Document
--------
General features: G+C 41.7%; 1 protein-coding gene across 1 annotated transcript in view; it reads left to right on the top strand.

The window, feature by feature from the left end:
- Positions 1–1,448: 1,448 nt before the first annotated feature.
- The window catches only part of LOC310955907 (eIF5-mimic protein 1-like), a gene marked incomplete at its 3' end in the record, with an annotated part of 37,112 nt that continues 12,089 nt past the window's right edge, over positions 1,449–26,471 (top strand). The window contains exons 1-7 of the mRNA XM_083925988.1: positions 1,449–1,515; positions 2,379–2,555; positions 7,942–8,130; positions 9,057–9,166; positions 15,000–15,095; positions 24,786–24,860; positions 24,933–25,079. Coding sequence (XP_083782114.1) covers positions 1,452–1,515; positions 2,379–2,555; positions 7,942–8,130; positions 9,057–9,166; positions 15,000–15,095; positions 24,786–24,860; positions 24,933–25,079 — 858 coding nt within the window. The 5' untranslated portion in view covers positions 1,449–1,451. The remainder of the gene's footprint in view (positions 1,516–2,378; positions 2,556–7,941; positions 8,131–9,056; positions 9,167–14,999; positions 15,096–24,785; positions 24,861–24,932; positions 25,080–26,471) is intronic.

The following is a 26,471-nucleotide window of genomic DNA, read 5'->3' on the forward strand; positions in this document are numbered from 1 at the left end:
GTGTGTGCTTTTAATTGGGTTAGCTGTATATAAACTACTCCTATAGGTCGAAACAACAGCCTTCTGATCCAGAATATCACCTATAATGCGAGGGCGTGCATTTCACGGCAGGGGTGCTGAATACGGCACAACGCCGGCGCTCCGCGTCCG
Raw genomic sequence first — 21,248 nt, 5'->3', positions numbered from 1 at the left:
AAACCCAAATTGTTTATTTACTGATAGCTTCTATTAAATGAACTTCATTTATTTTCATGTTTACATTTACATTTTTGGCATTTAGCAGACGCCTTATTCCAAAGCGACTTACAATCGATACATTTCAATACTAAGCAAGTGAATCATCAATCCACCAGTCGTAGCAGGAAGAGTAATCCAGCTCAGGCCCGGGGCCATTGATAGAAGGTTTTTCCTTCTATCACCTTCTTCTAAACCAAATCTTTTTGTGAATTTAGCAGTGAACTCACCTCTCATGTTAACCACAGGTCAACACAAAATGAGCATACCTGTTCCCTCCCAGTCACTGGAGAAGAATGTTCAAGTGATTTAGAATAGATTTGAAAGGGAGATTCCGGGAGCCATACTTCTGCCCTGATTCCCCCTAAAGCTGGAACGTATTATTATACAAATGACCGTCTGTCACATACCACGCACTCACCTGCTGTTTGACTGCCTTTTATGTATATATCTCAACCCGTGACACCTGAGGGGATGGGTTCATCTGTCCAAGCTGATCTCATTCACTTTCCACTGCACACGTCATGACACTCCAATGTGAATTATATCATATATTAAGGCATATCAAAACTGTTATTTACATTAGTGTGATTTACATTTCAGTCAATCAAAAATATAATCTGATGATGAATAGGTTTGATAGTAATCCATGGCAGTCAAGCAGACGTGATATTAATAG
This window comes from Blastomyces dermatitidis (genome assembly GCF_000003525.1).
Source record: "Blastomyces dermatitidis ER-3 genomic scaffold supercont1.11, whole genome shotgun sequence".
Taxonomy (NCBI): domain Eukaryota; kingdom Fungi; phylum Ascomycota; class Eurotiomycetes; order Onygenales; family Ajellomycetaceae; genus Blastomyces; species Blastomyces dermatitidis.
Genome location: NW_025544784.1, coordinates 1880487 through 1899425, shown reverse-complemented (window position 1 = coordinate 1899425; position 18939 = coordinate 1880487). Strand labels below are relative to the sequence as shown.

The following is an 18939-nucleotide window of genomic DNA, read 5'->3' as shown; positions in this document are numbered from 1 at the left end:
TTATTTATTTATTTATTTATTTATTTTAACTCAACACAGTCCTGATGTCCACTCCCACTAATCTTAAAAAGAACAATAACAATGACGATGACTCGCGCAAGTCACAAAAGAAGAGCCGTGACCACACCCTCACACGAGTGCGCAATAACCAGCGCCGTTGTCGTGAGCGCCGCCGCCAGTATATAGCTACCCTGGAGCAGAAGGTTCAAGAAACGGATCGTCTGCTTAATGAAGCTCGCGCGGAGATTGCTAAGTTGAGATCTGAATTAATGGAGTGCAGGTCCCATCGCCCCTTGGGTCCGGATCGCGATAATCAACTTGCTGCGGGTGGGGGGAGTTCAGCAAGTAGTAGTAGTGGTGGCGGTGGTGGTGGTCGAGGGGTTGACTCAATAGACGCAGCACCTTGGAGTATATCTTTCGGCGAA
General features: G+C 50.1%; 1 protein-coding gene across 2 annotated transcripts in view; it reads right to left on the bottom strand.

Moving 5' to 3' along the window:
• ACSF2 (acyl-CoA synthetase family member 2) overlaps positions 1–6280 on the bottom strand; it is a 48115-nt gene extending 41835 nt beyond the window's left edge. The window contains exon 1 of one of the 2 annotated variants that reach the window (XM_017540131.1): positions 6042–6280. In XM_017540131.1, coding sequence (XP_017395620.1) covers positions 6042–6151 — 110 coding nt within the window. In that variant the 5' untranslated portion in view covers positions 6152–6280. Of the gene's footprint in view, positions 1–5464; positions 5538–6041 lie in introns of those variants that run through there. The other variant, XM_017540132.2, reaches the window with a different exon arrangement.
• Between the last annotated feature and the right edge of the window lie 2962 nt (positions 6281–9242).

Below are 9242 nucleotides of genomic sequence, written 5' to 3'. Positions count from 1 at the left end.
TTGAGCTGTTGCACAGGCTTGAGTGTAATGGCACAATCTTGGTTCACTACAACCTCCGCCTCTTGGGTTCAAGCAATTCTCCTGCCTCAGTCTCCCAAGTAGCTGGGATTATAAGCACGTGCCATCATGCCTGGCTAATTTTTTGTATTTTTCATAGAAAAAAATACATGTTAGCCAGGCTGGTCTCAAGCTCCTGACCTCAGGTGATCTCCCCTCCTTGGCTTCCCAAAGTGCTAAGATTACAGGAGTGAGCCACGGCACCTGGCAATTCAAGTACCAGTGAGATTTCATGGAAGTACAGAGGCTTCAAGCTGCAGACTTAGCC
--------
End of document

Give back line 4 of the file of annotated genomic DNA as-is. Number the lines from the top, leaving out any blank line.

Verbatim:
- The window catches only part of LOC310955907 (eIF5-mimic protein 1-like), a gene marked incomplete at its 3' end in the record, with an annotated part of 37,112 nt that continues 12,089 nt past the window's right edge, over positions 1,449–26,471 (top strand). The window contains exons 1-7 of the mRNA XM_083925988.1: positions 1,449–1,515; positions 2,379–2,555; positions 7,942–8,130; positions 9,057–9,166; positions 15,000–15,095; positions 24,786–24,860; positions 24,933–25,079. Coding sequence (XP_083782114.1) covers positions 1,452–1,515; positions 2,379–2,555; positions 7,942–8,130; positions 9,057–9,166; positions 15,000–15,095; positions 24,786–24,860; positions 24,933–25,079 — 858 coding nt within the window. The 5' untranslated portion in view covers positions 1,449–1,451. The remainder of the gene's footprint in view (positions 1,516–2,378; positions 2,556–7,941; positions 8,131–9,056; positions 9,167–14,999; positions 15,096–24,785; positions 24,861–24,932; positions 25,080–26,471) is intronic.